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        ele4phant August 10, 2012, 3:46 pm

        “I honestly think that some girls as much as it is creepy, and as much as they complain about it crave the attention.”

        I don’t like this. I hope reading it back you can hear how problematic it is.

        I don’t know your girlfriend, or her friends, but I can’t say I know any girls who enjoy being the brunt of creepy behavior.

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      • katie

        katie August 10, 2012, 3:51 pm

        i think i get what he is saying- he means that there are women out there who will accept creepy attention because they are willing to accept ANY attention. kind of like an animal will do bad things for attention? any attention is good attention kind of thing?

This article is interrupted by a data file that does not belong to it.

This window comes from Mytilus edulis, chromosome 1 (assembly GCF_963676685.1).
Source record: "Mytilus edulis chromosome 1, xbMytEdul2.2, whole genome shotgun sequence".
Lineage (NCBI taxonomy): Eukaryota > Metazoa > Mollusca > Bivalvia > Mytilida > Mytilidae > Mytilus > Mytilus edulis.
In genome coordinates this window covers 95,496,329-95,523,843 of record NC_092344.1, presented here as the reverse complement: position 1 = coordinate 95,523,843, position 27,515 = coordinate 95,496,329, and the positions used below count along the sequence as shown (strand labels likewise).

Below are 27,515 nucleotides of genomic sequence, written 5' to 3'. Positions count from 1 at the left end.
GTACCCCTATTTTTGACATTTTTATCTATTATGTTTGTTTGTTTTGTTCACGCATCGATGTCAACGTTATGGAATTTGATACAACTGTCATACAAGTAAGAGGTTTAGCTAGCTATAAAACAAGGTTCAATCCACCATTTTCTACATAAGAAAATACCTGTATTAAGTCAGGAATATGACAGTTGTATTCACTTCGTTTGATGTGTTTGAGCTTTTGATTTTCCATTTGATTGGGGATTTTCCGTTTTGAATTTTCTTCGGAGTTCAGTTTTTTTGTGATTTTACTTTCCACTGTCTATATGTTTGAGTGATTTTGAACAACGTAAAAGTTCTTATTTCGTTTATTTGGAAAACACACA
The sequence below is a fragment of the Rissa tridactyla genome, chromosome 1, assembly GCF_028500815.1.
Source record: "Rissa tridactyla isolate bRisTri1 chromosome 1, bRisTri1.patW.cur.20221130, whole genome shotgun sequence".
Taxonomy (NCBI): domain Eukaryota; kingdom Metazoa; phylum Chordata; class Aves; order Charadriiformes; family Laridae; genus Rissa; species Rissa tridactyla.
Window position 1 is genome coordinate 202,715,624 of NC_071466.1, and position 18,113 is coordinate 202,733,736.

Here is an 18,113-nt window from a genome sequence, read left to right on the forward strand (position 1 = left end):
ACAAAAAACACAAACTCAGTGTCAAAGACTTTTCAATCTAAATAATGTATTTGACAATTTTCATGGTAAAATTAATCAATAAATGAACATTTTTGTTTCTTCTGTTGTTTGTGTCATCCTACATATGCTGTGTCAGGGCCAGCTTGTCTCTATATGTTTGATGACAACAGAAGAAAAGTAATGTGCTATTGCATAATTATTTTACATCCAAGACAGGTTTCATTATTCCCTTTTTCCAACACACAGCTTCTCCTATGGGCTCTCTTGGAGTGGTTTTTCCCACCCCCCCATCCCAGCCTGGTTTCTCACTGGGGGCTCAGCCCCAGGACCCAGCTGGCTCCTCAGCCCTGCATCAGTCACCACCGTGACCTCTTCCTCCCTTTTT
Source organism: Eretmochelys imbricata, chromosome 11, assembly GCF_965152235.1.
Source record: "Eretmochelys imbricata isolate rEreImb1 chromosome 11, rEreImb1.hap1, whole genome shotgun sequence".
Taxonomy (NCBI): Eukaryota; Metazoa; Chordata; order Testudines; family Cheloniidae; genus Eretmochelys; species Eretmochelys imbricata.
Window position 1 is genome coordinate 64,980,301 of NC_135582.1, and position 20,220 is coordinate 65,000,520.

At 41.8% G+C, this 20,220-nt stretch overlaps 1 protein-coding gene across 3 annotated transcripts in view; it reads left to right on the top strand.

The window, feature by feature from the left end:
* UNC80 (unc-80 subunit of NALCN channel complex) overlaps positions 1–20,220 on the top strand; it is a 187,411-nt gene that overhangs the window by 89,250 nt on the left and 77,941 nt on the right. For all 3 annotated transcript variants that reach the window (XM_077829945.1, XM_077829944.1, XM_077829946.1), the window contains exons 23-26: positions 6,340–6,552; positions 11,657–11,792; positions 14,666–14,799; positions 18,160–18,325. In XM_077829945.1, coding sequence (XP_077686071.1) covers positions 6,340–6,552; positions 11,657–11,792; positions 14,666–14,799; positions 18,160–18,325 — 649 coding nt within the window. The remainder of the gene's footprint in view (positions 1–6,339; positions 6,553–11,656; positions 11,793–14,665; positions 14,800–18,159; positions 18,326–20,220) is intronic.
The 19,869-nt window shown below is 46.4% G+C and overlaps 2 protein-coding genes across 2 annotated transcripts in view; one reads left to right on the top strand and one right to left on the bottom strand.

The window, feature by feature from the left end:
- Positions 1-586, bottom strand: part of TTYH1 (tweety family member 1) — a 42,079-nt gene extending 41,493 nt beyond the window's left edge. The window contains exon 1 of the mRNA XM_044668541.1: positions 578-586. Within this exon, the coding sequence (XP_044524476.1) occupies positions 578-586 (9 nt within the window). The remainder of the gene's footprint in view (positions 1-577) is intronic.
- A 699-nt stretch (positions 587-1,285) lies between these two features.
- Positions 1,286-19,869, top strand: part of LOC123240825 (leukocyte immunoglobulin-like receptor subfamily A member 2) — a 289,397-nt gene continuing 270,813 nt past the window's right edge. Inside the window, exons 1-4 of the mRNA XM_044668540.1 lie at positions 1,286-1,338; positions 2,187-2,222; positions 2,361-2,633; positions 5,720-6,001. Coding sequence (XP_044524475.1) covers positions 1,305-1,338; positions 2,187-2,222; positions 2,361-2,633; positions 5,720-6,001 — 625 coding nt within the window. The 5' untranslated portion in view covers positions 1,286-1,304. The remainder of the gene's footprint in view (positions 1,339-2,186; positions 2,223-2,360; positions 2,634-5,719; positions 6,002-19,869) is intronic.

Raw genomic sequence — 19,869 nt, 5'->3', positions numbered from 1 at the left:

that is a huge problem. women should not be so insecure or whatever the case may be that they think simultaneously that this is creepy but omg he is talking to me!

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      • CatsMeow

        CatsMeow August 10, 2012, 3:56 pm

        And I think IF women enjoy attention that the rest of us might label “creepy” it’s still just a result of this rape culture we’re talking about… like, they only feel validated if men find them sexually appealing. It’s taught to women beginning at SUCH an early age that our self-worth is determined by wheher or not a man finds us attractive.

        And I truly hope you didn’t mean it this way, Bagge, but if a woman invites/enjoys a man’s attention, and it then veers into “creepy” territory, it is NOT her fault for wanting/craving the attention in the first place. Acting/dressing a certain way doesn’t give a man a right to do something inappropriate.